Wanted: male architect willing to navigate his own building in a skirt
A couple of weeks ago, after viewing an architectural schematic that featured a pair of elevated glass catwalks, I posted a tweet that invited male architects to navigate their own designs in a skirt.
The post ignited a flurry of responses from women, including Mary McNamara, Los Angeles Times assistant managing editor and former television critic, who suggested adding heels to the mix.
To that challenge, design writer Alissa Walker of Curbed added babies.
The tweet reignited a debate about an ongoing design issue in many public spaces — that some of them simply do not keep women in mind.
I took the picture at the top of this post at the Nicanor Parra Library at Diego Portales University in Santiago, Chile, in 2015. The building was designed by Chilean architect Mathias Klotz and was completed in 2012 — in other words, at a point in time when male architects should know better.
Yet the library features glass floors in locations throughout the building. (Naturally, I was wearing a skirt on the day I visited.)
And, in reply to my tweet, writer John Hill, who writes the blog “A Daily Dose of Architecture,” pointed out the use of see-through walkways in Rafael Viñoly’s building for the architecture school he designed for the City College of New York — which he completed in 2009.
City College isn’t the only school of architecture to employ transparent walkways. The Southern California Institute of Architecture, known as SCI-Arc, in downtown Los Angeles has similar elevated walkways. (At a recent gala dinner I attended, some women — including myself — gathered their skirts as they moved across the elevated metal grates.)
This not only affects the women who work and study in those buildings — according to the Assn. of Collegiate Schools of Architecture, 42% of accredited architecture degrees were awarded to women in 2013 — but it normalizes the idea among architecture students that transparent walkways are just a benign architectural feature.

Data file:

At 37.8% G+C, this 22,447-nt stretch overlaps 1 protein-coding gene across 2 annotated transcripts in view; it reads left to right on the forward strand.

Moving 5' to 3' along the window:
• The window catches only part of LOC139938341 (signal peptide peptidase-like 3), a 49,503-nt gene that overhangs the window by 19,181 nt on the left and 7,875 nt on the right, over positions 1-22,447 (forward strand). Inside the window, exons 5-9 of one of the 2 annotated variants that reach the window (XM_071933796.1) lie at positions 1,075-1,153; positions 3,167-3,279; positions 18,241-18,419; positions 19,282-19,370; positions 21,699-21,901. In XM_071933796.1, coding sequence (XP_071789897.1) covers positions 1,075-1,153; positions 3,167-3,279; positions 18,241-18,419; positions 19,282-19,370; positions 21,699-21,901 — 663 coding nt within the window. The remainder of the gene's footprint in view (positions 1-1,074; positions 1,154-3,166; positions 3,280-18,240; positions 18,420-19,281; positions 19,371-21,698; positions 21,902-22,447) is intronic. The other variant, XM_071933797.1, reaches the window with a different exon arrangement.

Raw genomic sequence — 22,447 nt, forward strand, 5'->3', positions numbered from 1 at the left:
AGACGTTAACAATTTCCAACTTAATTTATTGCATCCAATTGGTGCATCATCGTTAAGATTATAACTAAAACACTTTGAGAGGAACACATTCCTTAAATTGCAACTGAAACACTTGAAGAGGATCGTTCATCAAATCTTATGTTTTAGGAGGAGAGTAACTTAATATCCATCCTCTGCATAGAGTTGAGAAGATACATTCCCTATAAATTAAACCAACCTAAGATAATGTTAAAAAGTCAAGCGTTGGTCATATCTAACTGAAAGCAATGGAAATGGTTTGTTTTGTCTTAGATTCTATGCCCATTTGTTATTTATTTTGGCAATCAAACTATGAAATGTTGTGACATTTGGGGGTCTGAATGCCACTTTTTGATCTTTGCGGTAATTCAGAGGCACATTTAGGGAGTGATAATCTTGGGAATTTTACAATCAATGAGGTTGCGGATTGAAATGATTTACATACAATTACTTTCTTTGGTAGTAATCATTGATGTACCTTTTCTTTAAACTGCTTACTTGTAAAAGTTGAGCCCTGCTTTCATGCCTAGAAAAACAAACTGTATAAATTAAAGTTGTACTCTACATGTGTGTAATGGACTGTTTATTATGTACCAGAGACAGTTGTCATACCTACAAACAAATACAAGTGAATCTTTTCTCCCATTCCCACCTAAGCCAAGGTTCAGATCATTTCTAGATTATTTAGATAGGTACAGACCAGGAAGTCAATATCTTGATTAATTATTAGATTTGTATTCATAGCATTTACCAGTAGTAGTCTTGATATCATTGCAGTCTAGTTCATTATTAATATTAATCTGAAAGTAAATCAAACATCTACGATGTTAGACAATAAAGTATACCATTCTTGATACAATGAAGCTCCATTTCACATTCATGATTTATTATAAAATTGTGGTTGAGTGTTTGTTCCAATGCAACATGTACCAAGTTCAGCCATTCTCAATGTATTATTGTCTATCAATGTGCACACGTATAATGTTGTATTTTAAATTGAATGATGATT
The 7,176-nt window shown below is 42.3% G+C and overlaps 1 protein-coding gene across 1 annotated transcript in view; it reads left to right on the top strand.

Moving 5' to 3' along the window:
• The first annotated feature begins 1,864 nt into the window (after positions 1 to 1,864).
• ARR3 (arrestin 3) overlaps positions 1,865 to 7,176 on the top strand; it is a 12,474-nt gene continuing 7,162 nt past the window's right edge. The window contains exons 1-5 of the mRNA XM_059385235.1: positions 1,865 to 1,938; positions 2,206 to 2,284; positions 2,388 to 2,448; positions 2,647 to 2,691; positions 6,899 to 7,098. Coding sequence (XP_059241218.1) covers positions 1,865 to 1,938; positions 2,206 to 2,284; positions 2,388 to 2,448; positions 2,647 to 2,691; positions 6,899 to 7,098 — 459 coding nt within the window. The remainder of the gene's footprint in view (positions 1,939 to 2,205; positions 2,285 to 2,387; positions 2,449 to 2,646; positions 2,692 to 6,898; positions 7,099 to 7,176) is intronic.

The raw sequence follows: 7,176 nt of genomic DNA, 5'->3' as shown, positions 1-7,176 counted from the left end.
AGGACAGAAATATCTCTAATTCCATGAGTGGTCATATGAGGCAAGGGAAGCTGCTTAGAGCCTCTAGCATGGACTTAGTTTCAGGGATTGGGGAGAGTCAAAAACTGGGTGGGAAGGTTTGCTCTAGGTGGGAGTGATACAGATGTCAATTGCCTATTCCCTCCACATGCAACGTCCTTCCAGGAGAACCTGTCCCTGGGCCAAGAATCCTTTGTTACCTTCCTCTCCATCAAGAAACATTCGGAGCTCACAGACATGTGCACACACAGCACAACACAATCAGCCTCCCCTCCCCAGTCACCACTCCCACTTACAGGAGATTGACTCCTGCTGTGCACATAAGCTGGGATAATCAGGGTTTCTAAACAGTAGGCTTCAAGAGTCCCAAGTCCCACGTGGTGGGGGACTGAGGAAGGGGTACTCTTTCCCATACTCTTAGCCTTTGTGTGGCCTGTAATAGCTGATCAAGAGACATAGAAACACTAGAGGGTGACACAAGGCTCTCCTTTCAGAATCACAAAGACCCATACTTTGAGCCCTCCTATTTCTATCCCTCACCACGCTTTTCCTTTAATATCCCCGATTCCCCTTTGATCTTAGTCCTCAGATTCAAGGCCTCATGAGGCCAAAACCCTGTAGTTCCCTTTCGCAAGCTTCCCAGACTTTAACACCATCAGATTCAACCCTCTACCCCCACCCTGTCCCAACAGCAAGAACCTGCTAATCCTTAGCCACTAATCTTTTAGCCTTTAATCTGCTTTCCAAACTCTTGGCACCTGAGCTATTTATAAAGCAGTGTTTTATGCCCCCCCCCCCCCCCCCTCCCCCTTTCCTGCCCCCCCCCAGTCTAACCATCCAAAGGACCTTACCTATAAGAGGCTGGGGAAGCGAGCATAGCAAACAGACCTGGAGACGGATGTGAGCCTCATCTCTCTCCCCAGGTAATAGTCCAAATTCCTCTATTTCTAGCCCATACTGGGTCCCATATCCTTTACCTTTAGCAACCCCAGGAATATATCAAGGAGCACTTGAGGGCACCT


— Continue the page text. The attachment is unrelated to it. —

They are not.
But the most notorious, and consistent, example of ill-thought building transparency remains Apple’s various stores, as noted by Times book editor Carolyn Kellogg.
Apple’s Instagram-friendly glass staircases are a subject that has been raised by various female critics over the years. In 2010, technology writer Joanne McNeil wrote about this very topic in a post that ran on her blog “Tomorrow Museum,” later reprinted by Mediaite.
“If I were commissioning the interior of any kind of store and someone brought me blueprints including glass staircases, I’d tell him to take a hike,” she wrote then. “I wouldn’t give him a second shot. If he’s not intuitive enough to grasp that women in skirts will be uncomfortable walking upstairs, clouded glass or not, then what other errors has he made in his design?”
Like, maybe, placing women’s bathrooms in architectural exile.
So, if there are a few good men out there (within driving distance of Los Angeles) willing to walk around one their own or someone else’s buildings in a skirt — while wearing high heels and holding a purse and a baby — my lines are open.
In lieu of licensed architects, I will also take a class of male architecture students. (Ahem, SCI-Arc?) You all have some walking to do.
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